He further said, “4000 MW coal-powered plants (installed in the PML(N)’s tenure) and 1300 MW which is being installed in this government’s tenure will provide the cheapest electricity. We added 13000 MW in the national grid in just four years which is unprecedented. Along with the coal-powered plants, we have installed 5000 MW in LNG-based power plants. A 1000 MW plant running on diesel for 12-13 years around Lahore (installed during Musharraf’s time) was shifted to LNG, reducing its cost to one-third. Rousch and Nandipur plants which have a capacity of around 1000 MW were also shifted to LNG. Rousch was shut down and Nandipur had technical issues when we came in.”
Talking about Thar coal, the former Premier said, “Thar coal is an expensive source of fuel and it will stay like that for 15-20 years when price crossover is expected.The Main reason for this is that a lot of investment is required in Thar which takes a lot of time and without it, cost of production will be high. The main problem with the present government is its indecision. You need to shut down old power plants, for instance, Jamshoro and Muzaffargarh, but I am not sure if government can do that keeping in view their inability to make a decision, and vested interests”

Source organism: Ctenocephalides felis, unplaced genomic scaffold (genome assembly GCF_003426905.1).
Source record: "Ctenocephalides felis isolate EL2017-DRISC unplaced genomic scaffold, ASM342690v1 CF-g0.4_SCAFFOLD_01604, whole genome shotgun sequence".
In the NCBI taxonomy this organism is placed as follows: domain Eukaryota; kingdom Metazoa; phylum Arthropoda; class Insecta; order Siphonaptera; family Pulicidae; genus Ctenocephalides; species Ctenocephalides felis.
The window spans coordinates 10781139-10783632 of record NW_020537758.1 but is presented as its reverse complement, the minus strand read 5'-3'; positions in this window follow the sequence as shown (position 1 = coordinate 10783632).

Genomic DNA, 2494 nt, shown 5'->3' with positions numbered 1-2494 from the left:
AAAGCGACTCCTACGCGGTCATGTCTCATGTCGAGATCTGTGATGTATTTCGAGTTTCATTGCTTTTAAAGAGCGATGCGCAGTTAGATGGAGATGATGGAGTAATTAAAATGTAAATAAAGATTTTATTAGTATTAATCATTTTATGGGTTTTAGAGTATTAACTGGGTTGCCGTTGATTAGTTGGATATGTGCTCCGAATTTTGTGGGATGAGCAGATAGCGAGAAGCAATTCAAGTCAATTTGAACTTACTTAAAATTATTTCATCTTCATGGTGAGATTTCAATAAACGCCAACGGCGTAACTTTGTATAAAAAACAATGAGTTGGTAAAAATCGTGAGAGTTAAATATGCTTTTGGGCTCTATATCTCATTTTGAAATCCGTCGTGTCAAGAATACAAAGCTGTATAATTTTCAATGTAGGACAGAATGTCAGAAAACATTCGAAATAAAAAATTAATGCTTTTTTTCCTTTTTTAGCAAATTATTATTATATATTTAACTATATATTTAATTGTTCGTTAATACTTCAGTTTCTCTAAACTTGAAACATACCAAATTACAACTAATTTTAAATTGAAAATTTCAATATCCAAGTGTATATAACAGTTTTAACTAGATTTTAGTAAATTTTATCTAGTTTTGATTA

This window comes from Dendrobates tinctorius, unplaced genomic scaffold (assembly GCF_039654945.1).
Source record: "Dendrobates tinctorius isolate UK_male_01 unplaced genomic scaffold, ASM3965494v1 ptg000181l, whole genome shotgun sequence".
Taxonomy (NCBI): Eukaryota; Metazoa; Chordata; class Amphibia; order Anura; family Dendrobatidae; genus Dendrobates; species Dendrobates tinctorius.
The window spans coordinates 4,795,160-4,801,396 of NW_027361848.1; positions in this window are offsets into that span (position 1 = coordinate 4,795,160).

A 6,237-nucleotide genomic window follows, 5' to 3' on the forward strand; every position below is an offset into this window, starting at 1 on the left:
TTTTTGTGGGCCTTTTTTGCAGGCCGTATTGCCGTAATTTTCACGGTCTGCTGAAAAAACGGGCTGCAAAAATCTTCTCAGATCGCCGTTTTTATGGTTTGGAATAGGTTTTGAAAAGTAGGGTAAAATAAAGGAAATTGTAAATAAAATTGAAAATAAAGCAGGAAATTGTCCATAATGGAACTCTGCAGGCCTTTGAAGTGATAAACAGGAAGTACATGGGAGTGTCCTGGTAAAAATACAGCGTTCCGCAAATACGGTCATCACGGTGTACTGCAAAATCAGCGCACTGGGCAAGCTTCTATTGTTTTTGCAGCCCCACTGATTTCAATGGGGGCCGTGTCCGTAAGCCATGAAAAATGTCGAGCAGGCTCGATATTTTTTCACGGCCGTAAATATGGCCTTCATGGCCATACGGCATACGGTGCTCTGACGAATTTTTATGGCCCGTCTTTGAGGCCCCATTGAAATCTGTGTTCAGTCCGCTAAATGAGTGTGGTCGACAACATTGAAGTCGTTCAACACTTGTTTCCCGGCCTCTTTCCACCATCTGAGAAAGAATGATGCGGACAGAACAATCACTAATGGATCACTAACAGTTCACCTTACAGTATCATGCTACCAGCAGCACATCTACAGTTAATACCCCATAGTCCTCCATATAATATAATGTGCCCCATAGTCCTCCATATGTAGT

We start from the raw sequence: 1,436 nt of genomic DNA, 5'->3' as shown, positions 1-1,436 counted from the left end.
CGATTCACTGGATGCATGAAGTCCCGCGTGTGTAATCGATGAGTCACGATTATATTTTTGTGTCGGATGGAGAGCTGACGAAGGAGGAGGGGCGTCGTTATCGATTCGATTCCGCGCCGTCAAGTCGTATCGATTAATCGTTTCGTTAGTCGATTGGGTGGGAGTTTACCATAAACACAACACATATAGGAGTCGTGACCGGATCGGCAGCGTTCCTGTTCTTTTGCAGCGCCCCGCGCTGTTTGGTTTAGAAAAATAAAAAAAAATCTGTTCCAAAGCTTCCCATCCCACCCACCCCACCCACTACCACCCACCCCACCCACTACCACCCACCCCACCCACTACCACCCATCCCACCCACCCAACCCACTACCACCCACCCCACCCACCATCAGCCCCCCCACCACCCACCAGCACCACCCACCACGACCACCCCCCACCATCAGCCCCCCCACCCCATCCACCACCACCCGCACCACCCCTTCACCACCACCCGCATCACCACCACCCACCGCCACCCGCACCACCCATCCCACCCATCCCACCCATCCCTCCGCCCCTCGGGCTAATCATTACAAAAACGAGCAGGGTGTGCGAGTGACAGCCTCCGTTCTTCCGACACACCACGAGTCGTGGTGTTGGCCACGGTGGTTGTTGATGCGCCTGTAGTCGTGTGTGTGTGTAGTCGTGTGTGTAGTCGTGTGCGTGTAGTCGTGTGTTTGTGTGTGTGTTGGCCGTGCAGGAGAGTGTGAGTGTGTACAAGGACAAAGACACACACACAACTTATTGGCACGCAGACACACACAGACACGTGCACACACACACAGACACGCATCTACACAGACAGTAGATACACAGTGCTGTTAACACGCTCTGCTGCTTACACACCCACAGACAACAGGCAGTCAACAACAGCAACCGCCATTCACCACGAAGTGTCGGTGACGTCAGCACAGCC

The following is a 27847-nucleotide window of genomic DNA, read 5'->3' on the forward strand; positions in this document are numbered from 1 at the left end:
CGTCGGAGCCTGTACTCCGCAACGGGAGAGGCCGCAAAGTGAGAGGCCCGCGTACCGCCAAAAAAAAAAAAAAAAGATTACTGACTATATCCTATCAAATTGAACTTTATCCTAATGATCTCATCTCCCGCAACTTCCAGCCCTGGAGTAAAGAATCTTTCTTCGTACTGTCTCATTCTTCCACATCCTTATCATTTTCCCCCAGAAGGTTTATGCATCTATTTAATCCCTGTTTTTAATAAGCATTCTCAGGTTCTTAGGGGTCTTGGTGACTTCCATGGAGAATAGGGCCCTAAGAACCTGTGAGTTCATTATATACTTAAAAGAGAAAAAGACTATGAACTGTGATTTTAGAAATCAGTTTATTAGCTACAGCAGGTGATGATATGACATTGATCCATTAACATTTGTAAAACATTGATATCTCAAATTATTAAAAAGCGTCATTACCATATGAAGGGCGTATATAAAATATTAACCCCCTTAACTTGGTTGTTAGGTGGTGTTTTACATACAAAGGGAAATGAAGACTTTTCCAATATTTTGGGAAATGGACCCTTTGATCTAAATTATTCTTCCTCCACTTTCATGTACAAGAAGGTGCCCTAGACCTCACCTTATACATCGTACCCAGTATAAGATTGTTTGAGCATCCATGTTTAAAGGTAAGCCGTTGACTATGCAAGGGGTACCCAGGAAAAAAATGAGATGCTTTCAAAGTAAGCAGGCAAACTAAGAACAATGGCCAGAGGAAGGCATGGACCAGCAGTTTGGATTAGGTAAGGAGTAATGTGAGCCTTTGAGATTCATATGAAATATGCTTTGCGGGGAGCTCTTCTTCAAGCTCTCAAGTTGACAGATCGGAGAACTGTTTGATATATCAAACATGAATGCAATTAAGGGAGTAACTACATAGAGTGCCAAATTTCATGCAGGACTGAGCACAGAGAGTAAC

He also discussed the viability of renewable power in Pakistan. He said, “The problem with renewable power is it doesn’t have a base load and it is only feasible in Pakistan when the total cost of generation of renewable energy is less than the fuel cost of your cheapest fuel generation.
“Now coming to the problem of circular debt, it is not because of expensive electricity, as one Minister believes it to be. Secondly, circular debt is a misnomer. It is pure loss and I suggested we should either privatize them or hand them over to the provinces to deal with the aforementioned problem,” said Mr. Abbasi while discussing the everlasting problem of circular debt.
Pakistan’s energy mix now stands with natural gas at 34.6 percent, oil at 31.2 percent, hydro at 27 percent, nuclear at 2.7 percent and renewables at 1.1 percent. As far as the menace of circular debt is concerned, it stands at Rs 1.8 trillion., The government instead of decentralizing distribution and handing it over to provinces (so it can be managed efficiently), has moved a law to pass circular debt to consumers.
This was expected of a government which exhibits a severe dislike for the Eighteenth Amendment and wishes to roll it back. The consequences of the aforementioned law, which enables government to pass circular debt to consumers in the form of a surcharge in the bill, will be dire as people are already struggling to meet their expenses owing to poor economic conditions and rise in unemployment.
Be it the circular debt conundrum or the overall governance problems of Pakistan, administrative and fiscal decentralization is the only viable solution. Anyone arguing otherwise doesn’t understand the problem, doesn’t want to resolve it or is protecting certain vested interests (political/financial). In this government’s case it appears to be a mix of all three.